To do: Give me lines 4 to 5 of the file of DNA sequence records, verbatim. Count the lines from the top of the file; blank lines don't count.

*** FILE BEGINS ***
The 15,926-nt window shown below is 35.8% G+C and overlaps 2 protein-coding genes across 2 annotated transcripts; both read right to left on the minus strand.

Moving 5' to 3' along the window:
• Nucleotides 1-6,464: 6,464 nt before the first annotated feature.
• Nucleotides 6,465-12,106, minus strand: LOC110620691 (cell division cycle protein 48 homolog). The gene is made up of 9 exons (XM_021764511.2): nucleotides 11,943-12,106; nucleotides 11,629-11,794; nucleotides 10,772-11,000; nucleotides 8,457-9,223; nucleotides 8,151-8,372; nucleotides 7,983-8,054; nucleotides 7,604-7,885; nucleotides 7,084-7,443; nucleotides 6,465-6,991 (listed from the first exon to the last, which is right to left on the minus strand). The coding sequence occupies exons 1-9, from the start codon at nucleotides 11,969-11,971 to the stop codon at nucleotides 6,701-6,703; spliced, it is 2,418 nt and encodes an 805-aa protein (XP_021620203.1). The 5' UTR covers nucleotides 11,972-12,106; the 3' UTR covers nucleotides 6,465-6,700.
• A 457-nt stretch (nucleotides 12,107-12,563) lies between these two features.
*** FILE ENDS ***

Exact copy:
• Nucleotides 6,465-12,106, minus strand: LOC110620691 (cell division cycle protein 48 homolog). The gene is made up of 9 exons (XM_021764511.2): nucleotides 11,943-12,106; nucleotides 11,629-11,794; nucleotides 10,772-11,000; nucleotides 8,457-9,223; nucleotides 8,151-8,372; nucleotides 7,983-8,054; nucleotides 7,604-7,885; nucleotides 7,084-7,443; nucleotides 6,465-6,991 (listed from the first exon to the last, which is right to left on the minus strand). The coding sequence occupies exons 1-9, from the start codon at nucleotides 11,969-11,971 to the stop codon at nucleotides 6,701-6,703; spliced, it is 2,418 nt and encodes an 805-aa protein (XP_021620203.1). The 5' UTR covers nucleotides 11,972-12,106; the 3' UTR covers nucleotides 6,465-6,700.
• A 457-nt stretch (nucleotides 12,107-12,563) lies between these two features.